North Korea expels all South Koreans from joint industrial zone
Pyongyang said it was placing Kaesong, which lies 10 kilometers (six miles) inside North Korea, under military control and cutting two key communication hotlines with Seoul.
The measures mark a significant escalation of cross-border tensions that have been elevated since North Korea carried out a nuclear test last month and a long-range rocket launch on Sunday.
Seoul had announced on Wednesday it was closing down operations at Kaesong, and the North said it would now experience the “disastrous and painful consequences” of that action.
By shutting Kaesong, the South had killed the “last lifeline” of North-South relations and made a “dangerous declaration of war” that could bring the divided peninsula to the brink of conflict, the North’s Committee for the Peaceful Reunification of Korea (CPRK) said in statement.
Relations between the two Koreas have always been volatile, but analysts said the current situation risked turning into a full-blown crisis.
– ‘No more buffers’ –
“Now we can say that all strings between the Koreas have been cut and that there are no more buffers,” said Ko Yoo-Hwan, a professor of North Korean Studies at Dongguk University in Seoul.
“An escalation of tensions is inevitable, and I see further trouble ahead with Kaesong and the issues of seized assets, especially if North Korea militarises the zone,” Ko said.
All South Koreans were ordered to leave Kaesong by 5:00pm Pyongyang time (0830 GMT) and told they could take nothing but their personal possessions.
The order was published by the North’s official KCNA news agency just 30 minutes before the expulsion deadline.
The North also said it had ordered a “complete freeze of all assets,” including raw materials, products and equipment.
The owners of the 124 South Korean companies operating factories in Kaesong had sent hundreds of staff and empty trucks into the North on Thursday morning in the hope of bringing out as much as they could.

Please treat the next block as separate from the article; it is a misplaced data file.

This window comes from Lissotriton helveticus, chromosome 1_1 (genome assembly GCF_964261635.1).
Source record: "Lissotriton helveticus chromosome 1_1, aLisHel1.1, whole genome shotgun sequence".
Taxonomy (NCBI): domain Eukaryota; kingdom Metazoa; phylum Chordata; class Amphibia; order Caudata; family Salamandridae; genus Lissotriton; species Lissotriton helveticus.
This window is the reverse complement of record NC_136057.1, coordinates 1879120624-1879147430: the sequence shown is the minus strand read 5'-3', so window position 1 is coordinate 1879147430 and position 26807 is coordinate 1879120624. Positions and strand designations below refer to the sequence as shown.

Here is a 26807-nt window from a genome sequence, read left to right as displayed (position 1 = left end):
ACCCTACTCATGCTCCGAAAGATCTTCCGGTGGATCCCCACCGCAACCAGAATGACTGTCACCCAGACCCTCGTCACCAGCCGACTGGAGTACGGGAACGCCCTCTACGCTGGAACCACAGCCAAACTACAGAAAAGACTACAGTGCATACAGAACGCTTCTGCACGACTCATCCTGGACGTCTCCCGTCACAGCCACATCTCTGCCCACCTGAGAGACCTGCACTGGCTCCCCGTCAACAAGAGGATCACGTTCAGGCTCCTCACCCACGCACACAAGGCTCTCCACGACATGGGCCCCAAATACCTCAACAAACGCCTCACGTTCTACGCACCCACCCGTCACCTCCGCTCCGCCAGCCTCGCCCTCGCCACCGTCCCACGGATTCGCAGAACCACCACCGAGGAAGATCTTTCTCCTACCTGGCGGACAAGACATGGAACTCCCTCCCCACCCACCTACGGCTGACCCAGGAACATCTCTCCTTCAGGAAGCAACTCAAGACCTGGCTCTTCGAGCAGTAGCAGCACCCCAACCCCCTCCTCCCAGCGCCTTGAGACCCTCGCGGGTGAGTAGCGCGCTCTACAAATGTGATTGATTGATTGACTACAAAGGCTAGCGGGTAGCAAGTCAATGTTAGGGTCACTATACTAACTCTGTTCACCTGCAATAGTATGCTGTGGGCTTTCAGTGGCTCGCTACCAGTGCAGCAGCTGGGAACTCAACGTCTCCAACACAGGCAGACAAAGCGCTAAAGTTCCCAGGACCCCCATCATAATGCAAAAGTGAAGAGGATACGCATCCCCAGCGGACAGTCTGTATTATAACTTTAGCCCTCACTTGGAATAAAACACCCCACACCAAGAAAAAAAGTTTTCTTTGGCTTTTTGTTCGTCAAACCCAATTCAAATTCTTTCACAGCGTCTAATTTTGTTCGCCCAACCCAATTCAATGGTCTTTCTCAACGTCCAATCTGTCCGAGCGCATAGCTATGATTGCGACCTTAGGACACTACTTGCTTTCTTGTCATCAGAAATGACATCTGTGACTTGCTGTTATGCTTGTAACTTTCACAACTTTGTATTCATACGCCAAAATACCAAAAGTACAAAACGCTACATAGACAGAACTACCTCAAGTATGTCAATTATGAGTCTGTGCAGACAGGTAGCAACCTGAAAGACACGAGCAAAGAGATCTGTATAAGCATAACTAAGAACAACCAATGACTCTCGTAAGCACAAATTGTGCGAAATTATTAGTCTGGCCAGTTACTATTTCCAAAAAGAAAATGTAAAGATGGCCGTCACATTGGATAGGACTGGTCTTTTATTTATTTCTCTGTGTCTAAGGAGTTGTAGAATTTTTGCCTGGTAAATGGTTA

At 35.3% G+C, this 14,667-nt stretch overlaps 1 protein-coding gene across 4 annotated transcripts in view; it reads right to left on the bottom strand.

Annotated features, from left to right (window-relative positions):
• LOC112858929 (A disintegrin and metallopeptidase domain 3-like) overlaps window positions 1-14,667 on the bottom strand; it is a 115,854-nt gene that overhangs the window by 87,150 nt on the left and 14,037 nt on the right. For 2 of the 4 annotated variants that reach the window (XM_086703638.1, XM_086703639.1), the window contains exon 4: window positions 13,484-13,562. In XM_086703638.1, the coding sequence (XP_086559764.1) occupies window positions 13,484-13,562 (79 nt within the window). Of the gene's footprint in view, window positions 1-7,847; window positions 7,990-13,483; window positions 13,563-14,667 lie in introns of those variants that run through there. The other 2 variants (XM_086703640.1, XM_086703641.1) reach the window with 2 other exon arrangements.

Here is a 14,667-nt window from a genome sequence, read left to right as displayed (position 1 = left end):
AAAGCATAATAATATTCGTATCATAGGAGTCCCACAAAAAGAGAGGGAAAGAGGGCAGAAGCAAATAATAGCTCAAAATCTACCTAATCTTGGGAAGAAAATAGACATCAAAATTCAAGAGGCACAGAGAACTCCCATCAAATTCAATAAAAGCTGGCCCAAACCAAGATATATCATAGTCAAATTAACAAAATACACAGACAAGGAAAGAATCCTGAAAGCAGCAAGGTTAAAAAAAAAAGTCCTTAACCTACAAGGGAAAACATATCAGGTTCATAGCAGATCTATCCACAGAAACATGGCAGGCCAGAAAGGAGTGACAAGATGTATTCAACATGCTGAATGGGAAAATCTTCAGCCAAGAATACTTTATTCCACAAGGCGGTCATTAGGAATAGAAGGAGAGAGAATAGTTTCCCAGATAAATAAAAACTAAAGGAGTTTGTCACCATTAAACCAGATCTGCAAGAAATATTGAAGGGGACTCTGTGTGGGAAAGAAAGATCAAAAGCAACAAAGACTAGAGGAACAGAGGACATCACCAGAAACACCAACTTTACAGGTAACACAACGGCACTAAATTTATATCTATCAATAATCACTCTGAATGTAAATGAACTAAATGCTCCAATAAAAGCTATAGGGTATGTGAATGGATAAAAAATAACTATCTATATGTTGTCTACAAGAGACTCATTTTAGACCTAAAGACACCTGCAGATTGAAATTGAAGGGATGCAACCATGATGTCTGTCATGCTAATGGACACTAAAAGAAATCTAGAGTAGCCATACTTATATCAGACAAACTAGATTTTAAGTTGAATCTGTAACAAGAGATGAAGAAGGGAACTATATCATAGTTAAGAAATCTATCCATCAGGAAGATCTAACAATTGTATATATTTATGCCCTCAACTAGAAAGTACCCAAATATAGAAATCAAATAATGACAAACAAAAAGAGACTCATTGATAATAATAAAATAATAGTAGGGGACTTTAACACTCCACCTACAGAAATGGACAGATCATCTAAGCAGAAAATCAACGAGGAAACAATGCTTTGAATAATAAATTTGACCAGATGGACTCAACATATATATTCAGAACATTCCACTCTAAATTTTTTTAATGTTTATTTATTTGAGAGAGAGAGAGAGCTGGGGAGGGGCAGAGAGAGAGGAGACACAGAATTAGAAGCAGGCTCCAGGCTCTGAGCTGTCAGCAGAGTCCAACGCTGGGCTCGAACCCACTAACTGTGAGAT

It was not immediately clear how many were still in the estate when the order to leave was issued.
“We will make the utmost efforts to make sure that all our nationals return home safely,” Seoul’s Unification Ministry said in a statement.
– Sneaking good out –
Several people who crossed back into the South on Thursday morning said they had noticed an increased military presence in Kaesong, including armed soldiers carrying backpacks and sleeping bags.
Despite the ban on removing anything beyond their personal belongings, some trucks crossing the border after the expulsion order were carrying factory materials.
“No one stopped us when we were moving our goods into the truck,” said Park Seung-Gul, the manager at a textile company in Kaesong.
Defending its decision to halt operations at Kaesong, Seoul said North Korea had been using the hundreds of millions of dollars in hard-currency that it earned from the estate to fund its nuclear weapons and ballistic missile programmes.
The government’s move was slammed as “utterly incomprehensible” by the Kaesong company owners who said their businesses were being destroyed by politics.
Born out of the “sunshine” reconciliation policy of the late 1990s, Kaesong opened in 2004 and proved remarkably resilient, riding out repeated crises that ended every other facet of inter-Korean cooperation.
Earlier in the day, the United States signalled its own unilateral moves against North Korea, with the US Senate unanimously adopting a bill expanding existing sanctions.
The United States and its main Asian allies, South Korea and Japan, have led a push for tough UN Security Council sanctions over the North’s nuclear weapons programme, but have met resistance from North Korea’s main diplomatic protector China.
Although fiercely critical of Pyongyang’s nuclear ambitions, Beijing is more concerned at the prospect of Kim’s regime being pushed to collapse — triggering chaos on China’s border.